SK: Rabies testing - alternatives ASRR

SKUNKS10 at aol.com SKUNKS10 at aol.com
Fri Feb 2 08:50:33 PST 2001


Note below that you can use a smear to test for rabies.  If this is so, why 
does the head have to be removed?  Why can't they just take blood?  Even if 
it is taken from the brain, the animal probably won't be affected by losing 
some brain blood, right?

Hasn't (or isn't) anyone been testing this effectiveness?  This could end up 
saving a lot of rabies-suspect animals, especially pet skunks that bite 
someone.

P.S.  Now noone get in a snit because I mentioned domestic skunks and 
rabies-suspect in the same sentence.  You KNOW what I mean.  I was just 
referring to how the authorities think, and we do know how most of them 
think....

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<<< The most widely used test for rabies diagnosis is the Fluorescent antibody
test (FAT). This test may be used directly on a smear, and can also be used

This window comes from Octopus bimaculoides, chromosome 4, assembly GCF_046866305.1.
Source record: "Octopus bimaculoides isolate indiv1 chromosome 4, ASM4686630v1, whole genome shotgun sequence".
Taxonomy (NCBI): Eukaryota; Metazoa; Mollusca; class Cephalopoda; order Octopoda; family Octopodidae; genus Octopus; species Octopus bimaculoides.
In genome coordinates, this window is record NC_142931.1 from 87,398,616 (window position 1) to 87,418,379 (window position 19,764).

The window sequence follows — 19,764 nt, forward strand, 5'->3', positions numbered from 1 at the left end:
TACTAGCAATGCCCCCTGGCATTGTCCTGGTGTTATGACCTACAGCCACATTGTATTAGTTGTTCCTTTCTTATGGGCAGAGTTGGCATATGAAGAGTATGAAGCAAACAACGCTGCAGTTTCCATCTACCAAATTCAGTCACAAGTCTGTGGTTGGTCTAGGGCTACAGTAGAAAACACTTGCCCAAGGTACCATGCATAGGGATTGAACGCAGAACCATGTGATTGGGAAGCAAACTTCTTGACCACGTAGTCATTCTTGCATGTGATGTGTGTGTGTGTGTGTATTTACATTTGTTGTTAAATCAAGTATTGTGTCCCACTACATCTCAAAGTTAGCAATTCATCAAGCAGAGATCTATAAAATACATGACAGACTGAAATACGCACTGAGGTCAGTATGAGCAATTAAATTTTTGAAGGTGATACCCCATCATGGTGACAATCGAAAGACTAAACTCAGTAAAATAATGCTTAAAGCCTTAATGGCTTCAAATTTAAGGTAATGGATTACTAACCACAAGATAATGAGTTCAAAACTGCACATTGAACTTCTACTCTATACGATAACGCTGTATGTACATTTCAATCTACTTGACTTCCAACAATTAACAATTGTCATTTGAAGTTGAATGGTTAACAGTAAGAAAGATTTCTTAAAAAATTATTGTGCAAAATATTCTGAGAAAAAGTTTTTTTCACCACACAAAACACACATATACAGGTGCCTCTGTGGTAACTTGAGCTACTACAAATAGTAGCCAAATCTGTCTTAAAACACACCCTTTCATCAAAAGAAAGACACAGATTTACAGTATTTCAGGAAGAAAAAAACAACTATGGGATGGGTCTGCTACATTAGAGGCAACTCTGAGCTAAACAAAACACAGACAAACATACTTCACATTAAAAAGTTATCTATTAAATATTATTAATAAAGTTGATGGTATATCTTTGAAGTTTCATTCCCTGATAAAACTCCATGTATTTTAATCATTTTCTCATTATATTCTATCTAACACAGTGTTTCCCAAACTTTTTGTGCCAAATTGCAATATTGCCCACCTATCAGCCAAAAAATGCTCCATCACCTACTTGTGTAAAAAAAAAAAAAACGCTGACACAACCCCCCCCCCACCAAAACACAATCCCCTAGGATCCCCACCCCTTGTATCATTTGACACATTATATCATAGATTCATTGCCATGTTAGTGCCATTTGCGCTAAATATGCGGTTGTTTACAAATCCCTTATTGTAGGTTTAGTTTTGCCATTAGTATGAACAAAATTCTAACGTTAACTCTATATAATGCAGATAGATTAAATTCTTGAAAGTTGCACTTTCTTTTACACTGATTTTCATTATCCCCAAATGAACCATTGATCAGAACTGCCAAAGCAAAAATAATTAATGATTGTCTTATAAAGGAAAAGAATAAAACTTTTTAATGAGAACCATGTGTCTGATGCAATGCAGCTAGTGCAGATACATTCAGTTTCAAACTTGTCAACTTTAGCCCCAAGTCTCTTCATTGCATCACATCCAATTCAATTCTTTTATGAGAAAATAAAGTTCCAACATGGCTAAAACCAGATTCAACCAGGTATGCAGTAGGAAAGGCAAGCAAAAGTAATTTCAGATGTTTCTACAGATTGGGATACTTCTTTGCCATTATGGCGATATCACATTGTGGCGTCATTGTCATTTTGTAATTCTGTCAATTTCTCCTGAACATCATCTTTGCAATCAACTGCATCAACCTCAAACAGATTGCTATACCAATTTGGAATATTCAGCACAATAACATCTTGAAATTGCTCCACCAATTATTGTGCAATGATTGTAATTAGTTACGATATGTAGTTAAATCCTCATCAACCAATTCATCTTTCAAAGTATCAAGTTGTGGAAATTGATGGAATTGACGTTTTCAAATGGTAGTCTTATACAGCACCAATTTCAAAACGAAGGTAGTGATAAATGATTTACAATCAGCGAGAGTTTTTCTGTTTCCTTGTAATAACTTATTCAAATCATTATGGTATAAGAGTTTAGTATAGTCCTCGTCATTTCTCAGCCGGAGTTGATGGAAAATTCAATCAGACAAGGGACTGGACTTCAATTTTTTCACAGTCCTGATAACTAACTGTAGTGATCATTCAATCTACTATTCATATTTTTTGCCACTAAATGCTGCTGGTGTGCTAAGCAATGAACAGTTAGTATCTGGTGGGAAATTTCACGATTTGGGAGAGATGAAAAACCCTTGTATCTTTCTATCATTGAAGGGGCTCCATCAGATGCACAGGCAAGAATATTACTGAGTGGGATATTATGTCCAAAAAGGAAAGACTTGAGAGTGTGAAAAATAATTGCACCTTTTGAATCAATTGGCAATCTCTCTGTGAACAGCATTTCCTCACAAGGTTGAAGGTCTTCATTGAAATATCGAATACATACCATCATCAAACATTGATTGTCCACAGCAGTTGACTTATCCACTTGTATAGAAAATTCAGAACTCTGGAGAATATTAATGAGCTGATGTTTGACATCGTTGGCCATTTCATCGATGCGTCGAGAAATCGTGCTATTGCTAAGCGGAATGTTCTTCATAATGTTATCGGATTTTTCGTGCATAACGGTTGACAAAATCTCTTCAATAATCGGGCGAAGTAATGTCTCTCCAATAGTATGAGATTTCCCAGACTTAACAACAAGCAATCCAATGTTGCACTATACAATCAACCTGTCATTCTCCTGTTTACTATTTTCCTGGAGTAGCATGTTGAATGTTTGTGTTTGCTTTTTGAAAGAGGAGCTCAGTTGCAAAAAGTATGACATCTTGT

to confirm the presence of rabies antigen in cell culture or in brain tissue
of mice that have been inoculated for diagnosis. The FAT gives reliable
results on fresh specimens within a few hours in 90-99% of cases. The
sensitivity of the FAT depends on the specimen (the animal species involved
and the degree of autolysis), on the rabies virus (rabies or rabies-related
virus), and on the proficiency of the diagnostic staff. For direct rabies
diagnosis, smears prepared from hippocampus or medulla oblongata are fixed
in high-grade cold acetone and then stained with a drop of specific
conjugate. Anti-rabies fluorescent conju-gates may be prepared in the
laboratory. Those available commercially are either polyclonal conjugates
specific to the entire virus or specific to the rabies nucleoprotein, or
they may be prepared from a mix of different MAbs. In the FAT, the specific
aggregates of nucleocapsid are identified by their fluorescence.




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